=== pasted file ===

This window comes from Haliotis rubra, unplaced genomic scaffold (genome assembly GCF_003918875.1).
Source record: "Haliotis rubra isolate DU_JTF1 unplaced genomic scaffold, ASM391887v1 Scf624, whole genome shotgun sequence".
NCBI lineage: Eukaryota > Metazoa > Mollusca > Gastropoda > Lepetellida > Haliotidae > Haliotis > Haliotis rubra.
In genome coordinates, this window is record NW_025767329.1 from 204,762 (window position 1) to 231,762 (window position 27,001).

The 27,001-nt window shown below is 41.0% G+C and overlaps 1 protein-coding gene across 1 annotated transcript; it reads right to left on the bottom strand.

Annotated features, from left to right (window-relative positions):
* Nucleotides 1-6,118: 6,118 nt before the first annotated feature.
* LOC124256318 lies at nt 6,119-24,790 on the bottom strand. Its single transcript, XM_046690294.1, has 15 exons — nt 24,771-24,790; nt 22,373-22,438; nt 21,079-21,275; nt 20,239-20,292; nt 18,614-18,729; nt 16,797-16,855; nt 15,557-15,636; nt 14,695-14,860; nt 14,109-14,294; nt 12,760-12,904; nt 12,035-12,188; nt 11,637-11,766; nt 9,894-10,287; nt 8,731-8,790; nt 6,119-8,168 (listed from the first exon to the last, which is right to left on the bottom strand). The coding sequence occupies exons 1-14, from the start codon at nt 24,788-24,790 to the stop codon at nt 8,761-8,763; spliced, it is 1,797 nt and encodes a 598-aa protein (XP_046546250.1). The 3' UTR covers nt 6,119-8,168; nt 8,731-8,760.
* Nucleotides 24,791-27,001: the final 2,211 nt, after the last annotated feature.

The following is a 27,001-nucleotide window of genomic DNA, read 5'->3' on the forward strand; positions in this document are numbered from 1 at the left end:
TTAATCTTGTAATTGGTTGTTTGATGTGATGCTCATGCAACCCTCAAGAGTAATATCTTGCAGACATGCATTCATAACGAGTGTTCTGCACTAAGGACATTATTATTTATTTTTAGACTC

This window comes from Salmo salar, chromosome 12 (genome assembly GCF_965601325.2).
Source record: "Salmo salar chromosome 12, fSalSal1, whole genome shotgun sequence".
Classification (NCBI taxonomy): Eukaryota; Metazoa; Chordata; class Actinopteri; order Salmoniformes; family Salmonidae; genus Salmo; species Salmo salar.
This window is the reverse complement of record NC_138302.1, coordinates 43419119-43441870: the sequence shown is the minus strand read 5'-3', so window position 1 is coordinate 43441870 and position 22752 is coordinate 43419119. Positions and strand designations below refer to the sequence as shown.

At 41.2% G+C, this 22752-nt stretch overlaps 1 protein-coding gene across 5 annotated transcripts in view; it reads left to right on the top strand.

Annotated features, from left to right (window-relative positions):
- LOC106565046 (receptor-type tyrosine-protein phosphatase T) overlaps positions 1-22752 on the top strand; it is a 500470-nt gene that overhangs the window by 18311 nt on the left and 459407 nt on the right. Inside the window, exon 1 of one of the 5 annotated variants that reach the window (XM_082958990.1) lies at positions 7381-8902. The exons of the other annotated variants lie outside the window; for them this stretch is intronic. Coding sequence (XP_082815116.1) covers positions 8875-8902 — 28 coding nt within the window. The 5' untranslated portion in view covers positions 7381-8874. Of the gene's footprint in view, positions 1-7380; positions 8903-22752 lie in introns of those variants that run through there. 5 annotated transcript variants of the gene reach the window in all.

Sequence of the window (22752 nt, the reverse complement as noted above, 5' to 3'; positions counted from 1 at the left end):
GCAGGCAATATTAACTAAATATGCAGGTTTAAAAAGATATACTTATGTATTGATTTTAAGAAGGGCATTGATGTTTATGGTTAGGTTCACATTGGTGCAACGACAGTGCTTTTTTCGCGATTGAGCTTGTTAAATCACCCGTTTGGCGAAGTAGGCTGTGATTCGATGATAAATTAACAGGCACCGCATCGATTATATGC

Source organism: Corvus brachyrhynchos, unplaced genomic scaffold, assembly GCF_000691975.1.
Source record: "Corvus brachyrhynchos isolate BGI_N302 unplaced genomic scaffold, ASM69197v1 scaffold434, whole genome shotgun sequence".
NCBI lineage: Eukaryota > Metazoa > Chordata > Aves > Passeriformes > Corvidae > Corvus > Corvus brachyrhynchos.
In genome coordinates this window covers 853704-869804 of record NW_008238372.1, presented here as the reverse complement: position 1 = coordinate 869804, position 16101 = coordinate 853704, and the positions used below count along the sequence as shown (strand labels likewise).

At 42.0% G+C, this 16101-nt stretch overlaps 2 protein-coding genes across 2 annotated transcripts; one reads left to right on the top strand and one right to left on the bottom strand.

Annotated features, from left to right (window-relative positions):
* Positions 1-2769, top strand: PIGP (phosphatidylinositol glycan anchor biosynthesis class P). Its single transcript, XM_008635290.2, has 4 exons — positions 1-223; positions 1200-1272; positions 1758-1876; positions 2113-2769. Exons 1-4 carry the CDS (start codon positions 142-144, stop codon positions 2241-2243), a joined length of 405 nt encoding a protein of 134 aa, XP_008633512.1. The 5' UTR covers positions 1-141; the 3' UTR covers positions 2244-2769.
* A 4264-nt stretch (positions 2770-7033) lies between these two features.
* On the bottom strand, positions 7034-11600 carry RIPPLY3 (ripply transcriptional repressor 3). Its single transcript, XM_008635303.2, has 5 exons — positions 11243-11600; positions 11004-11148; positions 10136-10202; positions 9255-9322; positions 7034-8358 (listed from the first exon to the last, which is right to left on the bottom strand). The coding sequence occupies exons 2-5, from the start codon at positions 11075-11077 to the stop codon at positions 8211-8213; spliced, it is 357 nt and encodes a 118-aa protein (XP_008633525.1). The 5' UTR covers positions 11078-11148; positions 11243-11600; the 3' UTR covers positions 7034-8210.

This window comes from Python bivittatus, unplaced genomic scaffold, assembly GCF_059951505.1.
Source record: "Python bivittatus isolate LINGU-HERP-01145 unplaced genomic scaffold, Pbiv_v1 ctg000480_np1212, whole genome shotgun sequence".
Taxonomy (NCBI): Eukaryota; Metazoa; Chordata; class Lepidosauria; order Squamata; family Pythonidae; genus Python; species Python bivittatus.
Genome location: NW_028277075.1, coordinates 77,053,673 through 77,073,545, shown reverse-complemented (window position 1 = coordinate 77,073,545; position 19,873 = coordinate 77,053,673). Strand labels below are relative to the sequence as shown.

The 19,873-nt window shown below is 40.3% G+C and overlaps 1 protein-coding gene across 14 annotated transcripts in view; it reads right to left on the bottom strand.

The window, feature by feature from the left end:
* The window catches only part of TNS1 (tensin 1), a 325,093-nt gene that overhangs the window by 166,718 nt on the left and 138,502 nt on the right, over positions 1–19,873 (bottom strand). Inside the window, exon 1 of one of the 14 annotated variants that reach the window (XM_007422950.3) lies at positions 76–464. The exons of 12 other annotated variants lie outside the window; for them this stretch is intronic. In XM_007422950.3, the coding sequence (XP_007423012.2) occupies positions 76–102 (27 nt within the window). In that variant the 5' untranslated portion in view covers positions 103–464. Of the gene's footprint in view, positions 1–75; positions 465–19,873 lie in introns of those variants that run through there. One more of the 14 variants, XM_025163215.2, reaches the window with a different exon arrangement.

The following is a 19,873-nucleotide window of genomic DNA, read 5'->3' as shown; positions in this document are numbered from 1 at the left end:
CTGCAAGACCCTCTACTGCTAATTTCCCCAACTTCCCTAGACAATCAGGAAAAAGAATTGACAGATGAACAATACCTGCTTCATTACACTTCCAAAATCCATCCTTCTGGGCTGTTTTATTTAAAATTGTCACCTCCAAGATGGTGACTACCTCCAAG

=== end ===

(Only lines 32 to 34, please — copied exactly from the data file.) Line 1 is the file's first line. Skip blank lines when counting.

Taxonomy (NCBI): Eukaryota; Metazoa; Chordata; class Lepidosauria; order Squamata; family Pythonidae; genus Python; species Python bivittatus.
Genome location: NW_028277075.1, coordinates 77,053,673 through 77,073,545, shown reverse-complemented (window position 1 = coordinate 77,073,545; position 19,873 = coordinate 77,053,673). Strand labels below are relative to the sequence as shown.

The 19,873-nt window shown below is 40.3% G+C and overlaps 1 protein-coding gene across 14 annotated transcripts in view; it reads right to left on the bottom strand.